There is a short but decent trail that can be found right at the Alder Medical Center, it is accessed from the upper parking lot, at the back end. When I take one of our family members to see the doctor, I usually head out to walk this trail while I wait for them to finish up at the docs. I have seen many songbirds but there are also squirrels and the occasional raccoons that can be found here in this hidden urban oasis. Read More….
The Blinkhorn Trail is a beautiful, well-marked trail that wanders through rain forests overlooking Telegraph Cove. There are huge old trees and giant rock bluffs along the way. We always see amazing sights along this trail, Sometimes its whales in the ocean or black bears on the trail. Other times its some sort of mushroom or plant, you just never know what you might see, so keep your eyes open. Read More….
Canyon View Trail
The Canyon View Trail is a 6 km long hike through forests of giant fir trees, huge cedars, and thick rain forest. The hike is a great place to walk, taking about one to two hours to complete. The trailhead is located at the John Hart Generating Station off Highway 28. This trail is a loop that starts at the Hydro station and runs on both sides of the river, on the north side, you travel along and over many man-made salmon spawning streams where you can get great views of spawning salmon in the fall. Read More….
Crest Mountain Trail
The Crest Mountain Trail is a premier trail on north Vancouver Island. It is steep but the views of Kings Peak and Elkhorn Mountain along with the other Island mountains seen from the top make up for it. This a pretty demanding trail. It will take you from 3 to 4 hours to reach the top, climbing steeply for most of the way, its a great trail. The trail is well defined and easy to follow, but it is physically demanding due to the steeply ascending terrain. This is a trail that only those in good physical condition should attempt it. Read More….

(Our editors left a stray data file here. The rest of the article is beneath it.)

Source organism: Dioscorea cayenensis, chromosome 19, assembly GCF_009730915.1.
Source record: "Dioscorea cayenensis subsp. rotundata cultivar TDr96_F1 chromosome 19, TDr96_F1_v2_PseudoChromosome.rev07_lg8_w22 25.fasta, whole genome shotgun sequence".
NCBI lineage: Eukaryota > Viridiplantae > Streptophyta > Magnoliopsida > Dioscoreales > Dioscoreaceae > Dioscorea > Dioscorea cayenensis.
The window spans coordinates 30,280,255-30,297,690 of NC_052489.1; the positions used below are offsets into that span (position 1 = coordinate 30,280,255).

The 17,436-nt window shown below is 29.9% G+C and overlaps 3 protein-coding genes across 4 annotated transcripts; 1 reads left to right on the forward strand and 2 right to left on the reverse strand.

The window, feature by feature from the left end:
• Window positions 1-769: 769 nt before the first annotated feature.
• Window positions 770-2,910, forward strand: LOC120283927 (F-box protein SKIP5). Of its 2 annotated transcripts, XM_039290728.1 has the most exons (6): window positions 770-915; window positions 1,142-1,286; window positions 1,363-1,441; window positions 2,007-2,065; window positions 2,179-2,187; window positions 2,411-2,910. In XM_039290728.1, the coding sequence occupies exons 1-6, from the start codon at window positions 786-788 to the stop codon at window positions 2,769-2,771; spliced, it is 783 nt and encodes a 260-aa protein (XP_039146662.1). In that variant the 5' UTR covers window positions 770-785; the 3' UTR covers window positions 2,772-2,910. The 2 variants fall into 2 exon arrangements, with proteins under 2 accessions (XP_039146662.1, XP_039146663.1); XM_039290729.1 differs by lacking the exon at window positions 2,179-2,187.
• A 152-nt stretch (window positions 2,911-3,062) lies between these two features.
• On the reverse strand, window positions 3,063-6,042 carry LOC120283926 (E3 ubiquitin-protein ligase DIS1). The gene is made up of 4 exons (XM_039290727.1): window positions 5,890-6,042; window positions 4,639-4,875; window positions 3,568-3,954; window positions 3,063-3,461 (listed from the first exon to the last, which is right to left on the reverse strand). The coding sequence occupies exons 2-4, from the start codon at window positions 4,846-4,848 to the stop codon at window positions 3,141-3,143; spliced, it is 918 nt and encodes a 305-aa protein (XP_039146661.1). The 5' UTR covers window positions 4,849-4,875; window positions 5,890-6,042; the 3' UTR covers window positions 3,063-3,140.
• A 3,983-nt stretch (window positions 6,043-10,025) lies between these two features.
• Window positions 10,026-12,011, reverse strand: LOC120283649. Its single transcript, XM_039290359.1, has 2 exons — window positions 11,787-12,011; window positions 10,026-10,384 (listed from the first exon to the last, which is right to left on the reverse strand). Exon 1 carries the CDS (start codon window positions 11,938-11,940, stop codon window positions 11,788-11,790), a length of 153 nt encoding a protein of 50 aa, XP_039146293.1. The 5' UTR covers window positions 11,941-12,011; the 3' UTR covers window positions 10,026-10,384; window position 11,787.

Forbidden Plateau Trail
Looking at the map of Strathcona Provincial Park on Vancouver Island, British Columbia, you will notice a odd shape jutting out on the eastern side, this is Forbidden Plateau, The Forbidden Plateau Trail is easily hiked, incredible beautiful and an awe inspiriting alpine plateau of open meadows and lush forest studded with lakes and ponds surrounded by high mountains. The area’s name creates curiosity in visitors and locals alike. Read More….
Leiner River Bouldering Trail
The Leiner River Bouldering Trail wanders along a scenic stretch of the Leiner River, Its a beautiful little river just outside of Tahsis on the west coast of Vancouver Island. Rock climbers like to practice their skills on the numerous, house-sized boulders that litter the slopes of the narrow valley. You climb under and over these boulders as you move along the trail. Read More….
Leiner River Estuary Trail
There are a parking lot and restroom at the trailhead. You can enjoy a leisurely afternoon stroll on the Leiner Estuary Trail, this trail is very nice with some great views of Tahsis, right across the inlet. This 2 km trail is a level trail with boardwalks and viewing platforms that are located in the Leiner River estuary. The trail access is from the Tahsis Road, just 500 metres short of town and is well marked. Read More….
Quinsam River Trail
The Quinsam River Trailhead, is located at the Quinsam Campgrounds Park, to reach the park, take Hwy 28 from Campbell River until you reach the Quinsam River bridge, you will find parking on the side of the road just opposite from the campground. The trail runs through the campgrounds and continues up along the Quinsam River to the Argonaut road. Here you will find another parking lot and the trail continues up until you reach the Quinsam River Hatchery. Read More….
The trail between Botany Bay and Botanical beach is an incredible walk through a forest of windswept and twisted trees, its a beautiful place, a place of wonder.
For 7 years researchers and students journeyed here to study at the seaside Marine Station. To get here, they would travel from Victoria to Port Renfrew by steamer, then traverse some very steep, muddy and narrow trails to the station. There was talk about building a better road to the bay, but it never got built, this all but sealed the fate of the station, it was closed in 1907.